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Fenelon Falls’ Monster Carnival, 1929

November 22, 2022

Ruth Towers, trainer Tommy Bell and George Young on the Fenelon Falls Lock, 1929

In 1929 the Fenelon Falls Board of Trade planned a spectacular public event that they hoped would help put their community on the map as a tourist destination. The three-day long Monster Carnival, July 10 to 12, featured swimming demonstrations by world champion George Young and Ruth Towers. George Young was an internationally known swimming celebrity, who as a 17-year-old became the first person to swim across the channel between Catalina Island and mainland California. It took him 15 hours and 44 minutes to swim 35 kilometres, which earned him $25,000 and the title, “The Catalina Kid.” He became the world champion marathon swimmer. In the early twentieth century, before there was television or radio, such superhuman feats attracted a lot of attention from print media. It would be like having Sidney Crosby lead a hockey camp in Fenelon Falls today. Ruth Towers was another well-known marathon swimmer. The last day of the carnival featured another marvel—the world’s largest ox—who could carry eight adults at a time on his back, coinciding with the annual Orange Day Parade.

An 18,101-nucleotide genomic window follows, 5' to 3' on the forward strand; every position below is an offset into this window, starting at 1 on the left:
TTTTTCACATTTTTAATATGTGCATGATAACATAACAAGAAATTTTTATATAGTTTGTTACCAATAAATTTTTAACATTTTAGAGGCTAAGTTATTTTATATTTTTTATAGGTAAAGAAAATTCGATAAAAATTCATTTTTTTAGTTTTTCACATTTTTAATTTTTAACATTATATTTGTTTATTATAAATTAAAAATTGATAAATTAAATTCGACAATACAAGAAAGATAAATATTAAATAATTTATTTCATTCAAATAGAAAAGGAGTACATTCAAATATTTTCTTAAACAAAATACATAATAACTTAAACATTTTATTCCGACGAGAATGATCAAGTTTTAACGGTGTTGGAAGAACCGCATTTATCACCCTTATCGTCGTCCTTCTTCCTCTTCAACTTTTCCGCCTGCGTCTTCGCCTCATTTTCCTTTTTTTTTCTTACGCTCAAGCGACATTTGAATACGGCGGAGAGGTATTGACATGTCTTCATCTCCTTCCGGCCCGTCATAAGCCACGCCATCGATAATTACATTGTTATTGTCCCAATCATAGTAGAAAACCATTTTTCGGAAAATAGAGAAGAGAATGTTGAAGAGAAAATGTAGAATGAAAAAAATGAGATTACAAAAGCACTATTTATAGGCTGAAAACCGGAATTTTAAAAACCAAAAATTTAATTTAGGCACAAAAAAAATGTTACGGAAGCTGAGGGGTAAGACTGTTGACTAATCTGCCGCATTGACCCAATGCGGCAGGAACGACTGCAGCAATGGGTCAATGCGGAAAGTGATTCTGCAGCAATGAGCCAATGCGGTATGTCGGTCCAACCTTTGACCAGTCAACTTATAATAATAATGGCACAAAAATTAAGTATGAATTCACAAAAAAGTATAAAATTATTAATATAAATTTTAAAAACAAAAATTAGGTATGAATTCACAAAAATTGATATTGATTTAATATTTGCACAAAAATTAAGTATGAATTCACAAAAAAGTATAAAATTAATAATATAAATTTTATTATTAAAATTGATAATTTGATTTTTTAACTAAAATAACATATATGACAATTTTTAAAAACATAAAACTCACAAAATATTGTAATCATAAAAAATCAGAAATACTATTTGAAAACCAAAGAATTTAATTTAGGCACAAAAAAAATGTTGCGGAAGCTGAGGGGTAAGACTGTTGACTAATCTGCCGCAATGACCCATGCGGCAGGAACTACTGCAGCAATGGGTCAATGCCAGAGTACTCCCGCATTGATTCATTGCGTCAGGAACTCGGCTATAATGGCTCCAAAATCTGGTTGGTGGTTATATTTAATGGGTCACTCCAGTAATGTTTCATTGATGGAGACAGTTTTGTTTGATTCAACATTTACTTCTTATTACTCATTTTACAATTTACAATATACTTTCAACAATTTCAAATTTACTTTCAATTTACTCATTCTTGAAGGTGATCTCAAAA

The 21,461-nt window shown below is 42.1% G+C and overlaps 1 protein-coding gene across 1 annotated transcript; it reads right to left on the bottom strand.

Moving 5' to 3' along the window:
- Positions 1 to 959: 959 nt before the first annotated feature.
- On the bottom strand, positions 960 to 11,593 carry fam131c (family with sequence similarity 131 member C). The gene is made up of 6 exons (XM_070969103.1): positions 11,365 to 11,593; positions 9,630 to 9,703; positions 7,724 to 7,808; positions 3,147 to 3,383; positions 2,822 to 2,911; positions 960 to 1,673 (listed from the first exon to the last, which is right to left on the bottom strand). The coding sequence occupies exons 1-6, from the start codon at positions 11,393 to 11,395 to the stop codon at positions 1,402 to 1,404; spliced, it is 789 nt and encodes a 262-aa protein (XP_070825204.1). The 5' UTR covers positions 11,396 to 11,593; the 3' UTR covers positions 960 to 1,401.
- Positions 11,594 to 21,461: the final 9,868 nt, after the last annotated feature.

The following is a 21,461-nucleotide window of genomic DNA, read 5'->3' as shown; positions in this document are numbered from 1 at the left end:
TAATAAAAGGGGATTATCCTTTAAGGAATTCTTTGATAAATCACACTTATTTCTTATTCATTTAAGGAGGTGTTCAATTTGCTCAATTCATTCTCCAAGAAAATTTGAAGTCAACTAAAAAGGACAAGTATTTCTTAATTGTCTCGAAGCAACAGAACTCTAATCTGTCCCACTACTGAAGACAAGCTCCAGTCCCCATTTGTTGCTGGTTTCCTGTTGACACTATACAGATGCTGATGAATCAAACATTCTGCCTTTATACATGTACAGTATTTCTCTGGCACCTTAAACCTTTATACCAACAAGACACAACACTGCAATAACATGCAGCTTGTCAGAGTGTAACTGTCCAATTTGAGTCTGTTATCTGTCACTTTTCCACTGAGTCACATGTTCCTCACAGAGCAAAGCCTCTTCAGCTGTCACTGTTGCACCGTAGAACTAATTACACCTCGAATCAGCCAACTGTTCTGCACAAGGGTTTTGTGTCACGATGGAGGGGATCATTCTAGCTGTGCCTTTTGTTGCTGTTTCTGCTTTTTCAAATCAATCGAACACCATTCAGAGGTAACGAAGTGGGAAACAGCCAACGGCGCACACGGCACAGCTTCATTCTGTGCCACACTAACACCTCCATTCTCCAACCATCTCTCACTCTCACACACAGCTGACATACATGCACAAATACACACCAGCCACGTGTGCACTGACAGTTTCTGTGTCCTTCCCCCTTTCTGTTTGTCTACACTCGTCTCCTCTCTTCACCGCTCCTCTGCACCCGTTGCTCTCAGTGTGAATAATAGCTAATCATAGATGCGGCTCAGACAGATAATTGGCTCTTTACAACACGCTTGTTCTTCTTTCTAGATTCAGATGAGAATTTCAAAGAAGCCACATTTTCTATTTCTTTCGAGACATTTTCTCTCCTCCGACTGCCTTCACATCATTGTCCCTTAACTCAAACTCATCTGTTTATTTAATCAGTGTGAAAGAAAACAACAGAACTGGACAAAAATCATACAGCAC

The carnival also included the Grand Opening of Byrnell Golf Course. It was named for the family who had owned the property for two generations. Richard Byrnell Sr. had farmed with his wife Sarah, while son Richard Jr. developed the property, building many of the cottages that became the Grove (i.e. on Grove Road). The property passed in 1923 to Wilfred and Ella Havery (Ella was a Byrnell). While Byrnell Jr. had made his living by developing private cottages, the Haverys recognized that there was also strong demand for short-term vacation rentals as the Kawarthas had become a tourist destination. In those days, many families came to stay at a lodge, renting a room or cabin for a week or two. They built a main lodge adjacent to the farm house, then added the golf course to open coincident with the Monster Carnival.

While the event was headlined by world famous swimmers, there were many activities for visitors to enjoy. It included swimming, canoeing and diving competitions, running races, and of course tilting. In this exciting sport, participants stood up in the canoe (sometimes even on the gunwhales), holding a padded wooden spear, each with someone steering their canoe from the stern. It was like jousting, with points awarded:

Forcing opponent to one knee: 5 points

Forcing opponent to both knees: 10 points

Forcing opponent to lose their spear: 10 points

Forcing opponent overboard: 25 points

And if being played with participants standing on the gunwhales:

Forcing opponent to step one foot down: 5 points

Forcing opponent to step two feet down: 10 points

It was not allowed to use the spear as a club or to grab the opponent’s spear

Canoe tilting was always an exciting public spectacle. For those feeling a little less adventurous, there were pillow fights, games of horsehoes and baseball.

The program is available online:

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